Often seniors themselves will start their search for an Assisted Living Community when they are still independent and not in need of any care. However, they know at some time in the future they may or will need that additional medical care/assistance and don’t want to be trying to navigate the search then when they are in immediate need of care. The sooner the plans are in place for their forever home, the better. Many residents will live in their apartment for well over a decade. The more the apartment feels like their previous home the better for most folks. There are only a couple Assisted Living Communities in the Panhandle that offer the full apartment experience with their own kitchen, spacious living rooms and bedrooms. There is even a community nearby that offers private screened in patios so the residents can enjoy the lovely weather we have here.
Another option that you will want to look for in a community is its ability to care for seniors with cognitive/memory issues or those diagnosed with Alzheimer’s. Unfortunately, residents may develop memory issues and might no longer be safe in their own apartment in an ALF. When this situation arises, the Health and Wellness Director of that community will discuss with the family that the senior be moved to their “secure community” designed for those with memory issues. The best situation for this transfer is if the Assisted Living Community where they are currently at has an attached secured Memory Care Community to transfer them to. This would be in a separate building that has 24/7 security and monitoring, but yet still in the same complex. This way the resident and family members are simply just “moving down the hall” so to speak and the familiarity with the staff and processes remains intact.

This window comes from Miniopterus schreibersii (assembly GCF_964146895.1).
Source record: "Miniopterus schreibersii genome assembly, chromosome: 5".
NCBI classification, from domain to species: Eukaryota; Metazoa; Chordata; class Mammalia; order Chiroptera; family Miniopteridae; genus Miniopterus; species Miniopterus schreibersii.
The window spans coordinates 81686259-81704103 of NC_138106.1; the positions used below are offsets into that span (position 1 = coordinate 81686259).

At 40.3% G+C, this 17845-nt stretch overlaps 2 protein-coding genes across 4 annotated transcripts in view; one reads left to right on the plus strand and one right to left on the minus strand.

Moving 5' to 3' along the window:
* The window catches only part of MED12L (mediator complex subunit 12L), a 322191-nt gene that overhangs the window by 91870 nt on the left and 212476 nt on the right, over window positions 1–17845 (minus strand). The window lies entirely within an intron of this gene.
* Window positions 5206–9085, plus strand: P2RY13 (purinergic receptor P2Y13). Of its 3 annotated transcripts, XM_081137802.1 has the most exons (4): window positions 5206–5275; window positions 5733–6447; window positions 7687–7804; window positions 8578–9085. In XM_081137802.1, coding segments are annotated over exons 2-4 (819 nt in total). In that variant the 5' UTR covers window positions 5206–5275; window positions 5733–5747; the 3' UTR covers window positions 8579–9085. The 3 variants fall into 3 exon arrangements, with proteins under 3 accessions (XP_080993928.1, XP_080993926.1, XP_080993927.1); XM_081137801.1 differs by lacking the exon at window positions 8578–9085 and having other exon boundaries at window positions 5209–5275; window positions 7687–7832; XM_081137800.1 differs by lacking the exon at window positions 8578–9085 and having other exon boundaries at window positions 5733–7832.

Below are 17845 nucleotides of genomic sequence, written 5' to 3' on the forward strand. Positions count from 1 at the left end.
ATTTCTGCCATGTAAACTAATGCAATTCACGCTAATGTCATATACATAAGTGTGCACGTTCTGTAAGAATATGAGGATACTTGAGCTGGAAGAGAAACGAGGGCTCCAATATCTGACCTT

Some questions that you might want to ask in regards to selecting the appropriate Assisted Living Community/Facility:
• How many apartments do you have at your community?
• How many different floorplans do you offer and what are their square footages?
• Do the apartments have full kitchens, private patios and or yards?
• Do you allow pets?
• What are the activities and programs for the residents and when can family join in?
• How long have you been open at this location and how many years has the staff been employed here?
• What is your Basic Service Rate and what does that include?
• Who is the owner of the Community and how long have they been in operation?
An Independent Living & Senior Apartments are complexes for residential units for seniors 55 and older. The important fact to know is they do not offer any medical services. So, if the resident needs any care they are on their own to secure the needed services (if they fall, cut themselves, need an ambulance, etc.). When they do need care on a regular basis, they will need to move to an Assisted Living Community or possibly a Skilled Nursing Facility.
Some questions that you might want to ask in regards to selecting the appropriate Independent Living complex:
• Do you have partnerships with outside health providers when I need them?
• What is your protocol if a resident is no longer safe to stay in your community?
• How often does your staff do a wellness check on the residents?
• What happens if a resident has memory impairment and they leave the community by themselves?
• How many apartments do you have and how often do residents need to move out?
• What types of activities or meal service is included in the monthly fees?
So, as you can see, each type of living arrangement is quite different. Contact me to ask any specific questions or get more information about the right Senior Living situation for you or your family.